Not only is this a major blow to the team as a fixture of their starting rotation for years to come, but also the lively spirits inside the Royals clubhouse.
Once a proclaimed member of “El trio Dominicao” by former pitcher Johnny Cueto, the loss of Ventura hits hard to the likes of Salvador Perez, Eric Hosmer, Raul (Adalberto) Mondesi Jr and Christian Colon.
Ventura traveled through the minors with young core players like Hosmer and Perez, then helped establish a diverse clubhouse that players from across the globe can feel comfortable being a part of.
In 2017, every Royals uniform was adorned with an “Ace 30″ right sleeve patch, with many Kansas City players like Salvador Perez, Mike Moustakas and Eric Hosmer all touching the patch every time they rounded third following a home run.
Ace 30 banners, murals and tributes scattered throughout Kauffman Stadium, and the team held an emotional celebration of life at the 2017 home opener, capped by Hosmer speaking on behalf of the organization.
“On behalf of Dayton (Moore), Ned (Yost), Salvy (Perez) and the whole organization, we can’t thank you guys enough for the love and support that you guys have all had for us and Yordano’s family. Together, as an organization, we’ve all had the opportunity to celebrate the life of Yordano and mourn the life of Yordano as well. But what we haven’t had the opportunity to do, was celebrate his life with the other side of our family and that’s you guys our fans. So we thank you, and I can assure you that there was no place that felt more like home than on that mound in front of all you guys, for Yordano,” Hosmer said.
“He’s someone that I looked up to,” left fielder Alex Gordon said. “Maybe he didn’t know that, but I did.”
“He was more than just a teammate to all of us, he was, you know, family,” third baseman Mike Moustakas said.
“We lost a teammate, we lost a friend, we lost a brother,” catcher Salvador Perez said.
“I don’t think you can ever disassociate yourself from that or make yourself numb to that because he was such a big part of us, and he was still very much a part of who we are,” manager Ned Yost said. “It’s still heartbreaking to a lot of guys in there. It just takes time, and it’s the only thing that is going to heal things is time.”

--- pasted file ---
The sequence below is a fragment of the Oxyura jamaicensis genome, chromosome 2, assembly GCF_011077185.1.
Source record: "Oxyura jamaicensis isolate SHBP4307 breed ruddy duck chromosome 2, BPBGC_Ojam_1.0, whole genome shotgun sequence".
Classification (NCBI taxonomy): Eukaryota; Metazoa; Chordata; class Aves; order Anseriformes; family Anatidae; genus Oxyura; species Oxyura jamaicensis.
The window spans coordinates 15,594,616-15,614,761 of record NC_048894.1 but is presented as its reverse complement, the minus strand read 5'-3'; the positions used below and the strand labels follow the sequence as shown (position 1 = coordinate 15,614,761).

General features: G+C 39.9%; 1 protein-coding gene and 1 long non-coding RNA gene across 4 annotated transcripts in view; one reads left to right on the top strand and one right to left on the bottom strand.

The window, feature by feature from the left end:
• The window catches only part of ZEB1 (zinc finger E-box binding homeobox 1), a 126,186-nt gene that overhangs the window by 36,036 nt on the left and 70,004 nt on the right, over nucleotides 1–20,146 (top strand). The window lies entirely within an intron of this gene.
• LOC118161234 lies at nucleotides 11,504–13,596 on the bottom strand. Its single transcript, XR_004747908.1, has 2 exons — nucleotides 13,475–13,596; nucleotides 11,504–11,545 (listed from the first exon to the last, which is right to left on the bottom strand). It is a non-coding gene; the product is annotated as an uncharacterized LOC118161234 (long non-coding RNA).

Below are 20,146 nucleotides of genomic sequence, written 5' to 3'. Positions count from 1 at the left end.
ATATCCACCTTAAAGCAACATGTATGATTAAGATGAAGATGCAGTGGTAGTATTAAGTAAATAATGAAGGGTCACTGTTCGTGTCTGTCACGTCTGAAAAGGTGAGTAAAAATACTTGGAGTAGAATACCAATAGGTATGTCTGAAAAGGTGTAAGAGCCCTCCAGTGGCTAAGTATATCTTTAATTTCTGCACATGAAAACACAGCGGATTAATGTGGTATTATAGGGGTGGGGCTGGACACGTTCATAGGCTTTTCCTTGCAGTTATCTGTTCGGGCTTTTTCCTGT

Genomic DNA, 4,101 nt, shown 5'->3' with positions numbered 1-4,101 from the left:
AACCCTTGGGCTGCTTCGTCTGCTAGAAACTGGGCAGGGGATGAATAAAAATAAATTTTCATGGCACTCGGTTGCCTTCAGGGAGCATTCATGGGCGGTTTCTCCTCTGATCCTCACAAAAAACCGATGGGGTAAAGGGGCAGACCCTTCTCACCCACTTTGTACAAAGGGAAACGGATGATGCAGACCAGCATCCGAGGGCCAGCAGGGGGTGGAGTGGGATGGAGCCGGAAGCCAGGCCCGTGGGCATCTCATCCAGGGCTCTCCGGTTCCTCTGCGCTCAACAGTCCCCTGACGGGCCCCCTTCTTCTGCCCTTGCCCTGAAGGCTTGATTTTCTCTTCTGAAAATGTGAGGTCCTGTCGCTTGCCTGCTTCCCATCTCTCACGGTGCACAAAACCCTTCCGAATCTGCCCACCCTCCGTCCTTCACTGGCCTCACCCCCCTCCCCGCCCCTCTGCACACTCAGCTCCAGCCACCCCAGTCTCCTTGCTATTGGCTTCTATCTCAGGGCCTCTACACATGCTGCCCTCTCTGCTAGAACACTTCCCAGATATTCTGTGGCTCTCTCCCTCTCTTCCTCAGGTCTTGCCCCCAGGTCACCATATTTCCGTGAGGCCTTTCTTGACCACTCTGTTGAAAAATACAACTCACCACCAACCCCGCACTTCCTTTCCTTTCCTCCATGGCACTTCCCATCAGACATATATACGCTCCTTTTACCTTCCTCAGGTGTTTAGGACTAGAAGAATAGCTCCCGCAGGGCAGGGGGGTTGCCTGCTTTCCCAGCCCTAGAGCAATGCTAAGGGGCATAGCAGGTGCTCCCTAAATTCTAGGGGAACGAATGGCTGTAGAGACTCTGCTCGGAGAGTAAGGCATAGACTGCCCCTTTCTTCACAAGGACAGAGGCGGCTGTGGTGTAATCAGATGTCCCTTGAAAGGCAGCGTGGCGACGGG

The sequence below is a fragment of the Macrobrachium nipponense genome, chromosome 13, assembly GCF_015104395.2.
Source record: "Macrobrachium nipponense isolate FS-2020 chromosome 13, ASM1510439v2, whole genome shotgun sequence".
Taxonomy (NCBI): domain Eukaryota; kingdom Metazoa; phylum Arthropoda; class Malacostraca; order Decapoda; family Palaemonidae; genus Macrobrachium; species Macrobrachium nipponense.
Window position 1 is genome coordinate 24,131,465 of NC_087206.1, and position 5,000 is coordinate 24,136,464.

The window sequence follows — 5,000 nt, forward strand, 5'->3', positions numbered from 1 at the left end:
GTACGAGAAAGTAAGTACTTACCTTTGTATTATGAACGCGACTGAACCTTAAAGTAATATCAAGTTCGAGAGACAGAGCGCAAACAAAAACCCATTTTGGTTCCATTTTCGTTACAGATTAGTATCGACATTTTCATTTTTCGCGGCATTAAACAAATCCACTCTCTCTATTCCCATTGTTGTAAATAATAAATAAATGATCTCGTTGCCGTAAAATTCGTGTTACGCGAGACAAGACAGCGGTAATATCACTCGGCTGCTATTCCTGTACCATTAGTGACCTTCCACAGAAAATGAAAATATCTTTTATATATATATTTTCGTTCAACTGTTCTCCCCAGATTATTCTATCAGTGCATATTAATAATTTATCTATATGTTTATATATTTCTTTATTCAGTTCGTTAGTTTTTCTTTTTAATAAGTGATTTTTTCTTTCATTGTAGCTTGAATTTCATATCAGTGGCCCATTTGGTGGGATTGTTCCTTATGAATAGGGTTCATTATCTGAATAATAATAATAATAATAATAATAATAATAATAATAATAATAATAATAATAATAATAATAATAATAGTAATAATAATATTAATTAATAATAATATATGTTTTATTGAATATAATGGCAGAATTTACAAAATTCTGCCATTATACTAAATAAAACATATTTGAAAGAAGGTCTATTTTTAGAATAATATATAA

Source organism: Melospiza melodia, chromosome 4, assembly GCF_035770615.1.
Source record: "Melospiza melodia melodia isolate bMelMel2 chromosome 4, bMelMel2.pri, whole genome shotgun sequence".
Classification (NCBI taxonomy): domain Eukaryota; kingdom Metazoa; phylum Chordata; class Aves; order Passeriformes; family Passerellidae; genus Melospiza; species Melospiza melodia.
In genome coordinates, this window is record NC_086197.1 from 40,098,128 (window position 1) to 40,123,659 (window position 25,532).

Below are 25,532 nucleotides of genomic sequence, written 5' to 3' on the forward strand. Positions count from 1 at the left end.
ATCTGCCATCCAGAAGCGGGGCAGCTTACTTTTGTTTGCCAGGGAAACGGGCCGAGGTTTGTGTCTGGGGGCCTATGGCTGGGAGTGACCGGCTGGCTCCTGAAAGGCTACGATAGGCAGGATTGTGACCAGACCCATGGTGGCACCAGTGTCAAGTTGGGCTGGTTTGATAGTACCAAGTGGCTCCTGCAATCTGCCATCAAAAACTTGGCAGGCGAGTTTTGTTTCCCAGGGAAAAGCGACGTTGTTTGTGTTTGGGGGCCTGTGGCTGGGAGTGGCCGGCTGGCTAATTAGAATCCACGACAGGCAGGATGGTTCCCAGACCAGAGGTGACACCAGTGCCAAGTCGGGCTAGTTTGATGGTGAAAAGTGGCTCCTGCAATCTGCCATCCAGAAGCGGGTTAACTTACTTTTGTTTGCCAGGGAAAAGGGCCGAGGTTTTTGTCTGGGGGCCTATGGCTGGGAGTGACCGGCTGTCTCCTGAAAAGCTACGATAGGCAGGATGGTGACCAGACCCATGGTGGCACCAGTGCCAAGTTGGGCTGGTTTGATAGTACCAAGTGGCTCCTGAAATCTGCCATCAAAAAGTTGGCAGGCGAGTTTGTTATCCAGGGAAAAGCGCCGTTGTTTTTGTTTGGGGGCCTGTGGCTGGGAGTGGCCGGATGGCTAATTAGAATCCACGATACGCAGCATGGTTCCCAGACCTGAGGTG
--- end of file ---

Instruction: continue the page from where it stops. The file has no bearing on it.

A couple of months later, on the day that would have been Ventura’s 26th birthday, former teammate, mentor and Dominican Republic native Edinson Volquez threw the first no-hitter of his career in Miami. He dedicated the performance to Ventura after the game.
Ventura’s legacy is even more present in the small fishing town of Las Terrenas, Dominican Republic, where the right-hander first learned how to pitch and now is home to his final resting place. Members of the organization have visited the town multiple times over the past year, including a group of current Royals prospects working in the community earlier this month.
The Royals plan to renovate the ballpark where Ventura pitched and rename the space in his honor. Serving as the location for Ventura’s funeral processional that several Royals players attended last January, many signs and paintings honoring their hero can still be seen at the park and throughout the town.
Now, instead of serving as a role model or ideal to strive for many Latin America-born players in the Royals organization, Ventura serves as a sobering reminder of how precious time is and how venerable everyone is, regardless of status, talent or age.
The moments, memories and feelings Ventura gave Kansas City are still there years later, and the impact he had on the organization and fan base will continue to live on for years to come.
The loss of Ventura hits hard across Kansas City as he will always be a part of the team that really brought the life of baseball back to the city, after so many years of darkness.
This is not something that any player, fan or member of the organization can ever prepare for, as now a city is left wondering what could have been.